For most Spider-Man fans, Flash Thompson was the epitome of a high school bully. He picked on Peter Parker because he could and showcased little to no remorse for his actions. However, as the comics developed, so did Flash’s character, eventually culminating with him becoming Agent Venom.
The smartest thing that comic book writers ever did was to add more layers to Flash’s personality, showing he was deeply flawed but holding a desire to be better. While initially pinned as an antagonist for Pete, the two eventually became friends as they matured and understood each other. In fact, Flash even scored the gig as the best man at Pete and MJ’s wedding.
Flash’s desire to be more like Spider-Man and a hero saw him sign up with the military and head off to the Iraq War. After his platoon was attacked, he suffered bullet wounds in both his legs, but inspired by Spidey’s sacrifices, he fought through the pain to save others. His selfless heroism caused further damage to his legs, which resulted in both of them being amputated below the knees.
A while afterwards, the opportunity arose for Flash to bond with the symbiote Venom, which would allow him to use the alien’s biomass to regain the use of his legs. As a military operative working for the government, Agent Venom was sent out on numerous missions. It was the perfect merger of Flash’s soldier skills and the symbiote’s superpowers.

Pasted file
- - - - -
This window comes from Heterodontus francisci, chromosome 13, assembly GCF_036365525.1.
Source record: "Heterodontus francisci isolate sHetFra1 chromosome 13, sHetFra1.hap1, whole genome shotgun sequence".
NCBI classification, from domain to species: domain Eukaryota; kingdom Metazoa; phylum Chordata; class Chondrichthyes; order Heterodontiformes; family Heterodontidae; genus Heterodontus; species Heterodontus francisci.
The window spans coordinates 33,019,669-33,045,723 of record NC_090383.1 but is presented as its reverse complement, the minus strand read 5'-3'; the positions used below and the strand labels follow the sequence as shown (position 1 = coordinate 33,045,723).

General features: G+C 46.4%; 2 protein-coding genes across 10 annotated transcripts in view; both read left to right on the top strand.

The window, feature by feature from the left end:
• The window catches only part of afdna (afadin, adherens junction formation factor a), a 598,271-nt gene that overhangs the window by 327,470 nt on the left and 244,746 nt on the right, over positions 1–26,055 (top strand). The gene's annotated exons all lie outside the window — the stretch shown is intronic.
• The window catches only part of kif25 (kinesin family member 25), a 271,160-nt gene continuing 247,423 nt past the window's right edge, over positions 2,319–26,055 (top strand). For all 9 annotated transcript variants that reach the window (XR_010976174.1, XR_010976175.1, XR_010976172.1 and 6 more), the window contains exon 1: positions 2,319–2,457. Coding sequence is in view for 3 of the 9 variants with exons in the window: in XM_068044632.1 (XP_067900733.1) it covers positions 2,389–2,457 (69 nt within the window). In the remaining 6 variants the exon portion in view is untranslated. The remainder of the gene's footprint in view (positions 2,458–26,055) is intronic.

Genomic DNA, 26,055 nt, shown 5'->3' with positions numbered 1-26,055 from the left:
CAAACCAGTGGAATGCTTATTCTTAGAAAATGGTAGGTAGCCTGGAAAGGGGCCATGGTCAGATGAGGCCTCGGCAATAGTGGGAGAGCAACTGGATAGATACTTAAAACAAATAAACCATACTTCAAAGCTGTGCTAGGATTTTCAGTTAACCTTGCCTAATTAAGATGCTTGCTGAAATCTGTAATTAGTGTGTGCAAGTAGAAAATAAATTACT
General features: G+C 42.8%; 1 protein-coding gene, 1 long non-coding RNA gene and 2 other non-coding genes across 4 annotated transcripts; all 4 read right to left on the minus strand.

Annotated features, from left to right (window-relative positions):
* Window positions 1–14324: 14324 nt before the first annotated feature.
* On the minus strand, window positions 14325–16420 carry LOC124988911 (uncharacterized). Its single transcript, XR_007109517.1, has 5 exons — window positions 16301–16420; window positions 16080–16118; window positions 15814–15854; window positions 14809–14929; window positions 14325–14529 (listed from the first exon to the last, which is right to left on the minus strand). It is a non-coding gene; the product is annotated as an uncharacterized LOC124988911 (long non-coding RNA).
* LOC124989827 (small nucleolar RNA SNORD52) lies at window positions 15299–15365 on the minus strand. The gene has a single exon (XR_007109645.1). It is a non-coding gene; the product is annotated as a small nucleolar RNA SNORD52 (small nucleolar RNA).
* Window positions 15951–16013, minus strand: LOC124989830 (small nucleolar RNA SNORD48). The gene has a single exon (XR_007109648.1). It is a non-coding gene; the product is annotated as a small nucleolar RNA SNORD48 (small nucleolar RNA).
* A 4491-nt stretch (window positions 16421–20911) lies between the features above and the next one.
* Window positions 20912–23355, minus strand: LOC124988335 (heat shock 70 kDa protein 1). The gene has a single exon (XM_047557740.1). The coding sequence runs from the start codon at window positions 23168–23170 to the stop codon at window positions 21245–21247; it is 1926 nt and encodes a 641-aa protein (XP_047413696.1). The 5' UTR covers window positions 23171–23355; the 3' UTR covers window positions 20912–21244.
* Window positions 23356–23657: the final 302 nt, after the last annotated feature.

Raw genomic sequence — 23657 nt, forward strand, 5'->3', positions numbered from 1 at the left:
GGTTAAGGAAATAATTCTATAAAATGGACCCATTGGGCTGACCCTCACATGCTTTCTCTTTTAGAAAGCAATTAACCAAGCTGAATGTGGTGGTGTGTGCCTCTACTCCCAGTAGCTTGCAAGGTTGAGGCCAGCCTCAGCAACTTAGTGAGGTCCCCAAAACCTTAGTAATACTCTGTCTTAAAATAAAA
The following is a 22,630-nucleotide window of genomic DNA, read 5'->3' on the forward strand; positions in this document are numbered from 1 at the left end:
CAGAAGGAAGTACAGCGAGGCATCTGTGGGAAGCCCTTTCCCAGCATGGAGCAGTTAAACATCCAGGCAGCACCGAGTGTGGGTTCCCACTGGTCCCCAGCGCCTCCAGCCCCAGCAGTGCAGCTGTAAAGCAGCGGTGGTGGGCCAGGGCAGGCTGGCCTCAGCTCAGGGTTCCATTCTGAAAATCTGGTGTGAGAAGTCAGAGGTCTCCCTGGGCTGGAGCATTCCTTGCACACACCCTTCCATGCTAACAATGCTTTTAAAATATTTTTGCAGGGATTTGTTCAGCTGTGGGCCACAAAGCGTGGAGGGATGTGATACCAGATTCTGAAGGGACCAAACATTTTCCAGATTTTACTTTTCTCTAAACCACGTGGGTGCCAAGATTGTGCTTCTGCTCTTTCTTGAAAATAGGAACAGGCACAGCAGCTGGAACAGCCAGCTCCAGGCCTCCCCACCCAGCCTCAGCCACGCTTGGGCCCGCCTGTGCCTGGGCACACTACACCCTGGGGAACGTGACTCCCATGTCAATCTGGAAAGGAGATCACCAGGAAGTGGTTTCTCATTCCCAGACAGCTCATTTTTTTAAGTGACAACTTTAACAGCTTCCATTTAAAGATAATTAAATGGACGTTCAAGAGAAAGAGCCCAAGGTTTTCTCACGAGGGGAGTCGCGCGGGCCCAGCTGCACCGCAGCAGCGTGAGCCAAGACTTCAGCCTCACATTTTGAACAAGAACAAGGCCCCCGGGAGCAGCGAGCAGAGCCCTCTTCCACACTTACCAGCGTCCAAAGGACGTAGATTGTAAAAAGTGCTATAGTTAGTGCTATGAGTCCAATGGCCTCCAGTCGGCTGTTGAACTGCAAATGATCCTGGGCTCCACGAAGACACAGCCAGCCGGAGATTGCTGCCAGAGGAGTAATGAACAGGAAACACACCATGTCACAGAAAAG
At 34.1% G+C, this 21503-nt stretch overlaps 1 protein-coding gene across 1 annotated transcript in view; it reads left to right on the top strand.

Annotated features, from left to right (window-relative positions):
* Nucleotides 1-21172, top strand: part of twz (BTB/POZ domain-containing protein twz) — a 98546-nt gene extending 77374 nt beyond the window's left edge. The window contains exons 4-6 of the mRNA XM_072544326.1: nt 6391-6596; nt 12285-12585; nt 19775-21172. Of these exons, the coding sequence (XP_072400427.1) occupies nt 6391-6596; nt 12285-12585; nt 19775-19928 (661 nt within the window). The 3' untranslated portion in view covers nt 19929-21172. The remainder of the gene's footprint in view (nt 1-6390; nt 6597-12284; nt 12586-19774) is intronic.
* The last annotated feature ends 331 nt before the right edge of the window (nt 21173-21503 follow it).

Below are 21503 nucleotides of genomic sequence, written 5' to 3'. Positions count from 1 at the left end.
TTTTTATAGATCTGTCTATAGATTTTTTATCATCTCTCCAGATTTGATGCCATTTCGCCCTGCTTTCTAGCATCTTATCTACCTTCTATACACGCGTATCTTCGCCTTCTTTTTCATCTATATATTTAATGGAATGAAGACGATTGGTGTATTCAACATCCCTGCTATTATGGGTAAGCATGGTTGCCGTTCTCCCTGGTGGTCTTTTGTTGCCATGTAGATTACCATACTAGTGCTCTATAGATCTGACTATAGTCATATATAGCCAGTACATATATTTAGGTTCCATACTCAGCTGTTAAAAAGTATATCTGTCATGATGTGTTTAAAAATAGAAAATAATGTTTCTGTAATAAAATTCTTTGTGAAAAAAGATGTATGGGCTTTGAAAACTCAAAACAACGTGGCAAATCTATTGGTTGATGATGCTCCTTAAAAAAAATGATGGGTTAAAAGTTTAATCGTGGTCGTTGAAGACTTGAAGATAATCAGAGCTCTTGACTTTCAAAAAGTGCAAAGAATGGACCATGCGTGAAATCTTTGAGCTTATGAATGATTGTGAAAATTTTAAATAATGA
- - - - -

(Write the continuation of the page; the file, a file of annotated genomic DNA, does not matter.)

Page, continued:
Though, there was a catch: if Flash stayed bonded to the symbiote for over 48 hours, Venom could gain control over him. And readers viewed the brutal consequences of this, as the symbiote would choose violence every day of the week.
Agent Venom became a popular character in the comics, joining up with the Secret Avengers, Thunderbolts, and the Guardians of the Galaxy. Like with anything in comic books, though, the Agent Venom concept didn’t last for too long, as Marvel decided to change things up and bond the symbiote with Lee Price before moving it back to its original host, Eddie Brock.
While Venom will always be synonymous with Eddie, Agent Venom showcased how the audience will react positively if there’s a purpose to the change-up. In this case, the symbiote was necessary for Flash to overcome his trauma and learn that his heroism didn’t come from the use of his legs or a symbiote giving him superpowers. It was his actions and choices that made him hero. Everything he required to make a difference resided inside of him.
Unfortunately, Marvel didn’t let it rest there and decided to turn him into Agent Anti-Venom (it’s a long and convoluted story, so pick up the trade paperbacks if you want to read about it), then killed him off in Amazing Spider-Man #800. Yes, he died a hero, but Flash is really Marvel’s cannon fodder.
While Flash is “officially” deceased in the Marvel Universe now, nothing ever lasts forever in the comics. One thing that will remain, though, is his time as Agent Venom and how it was the perfect redemption and rebirth arc that he deserved.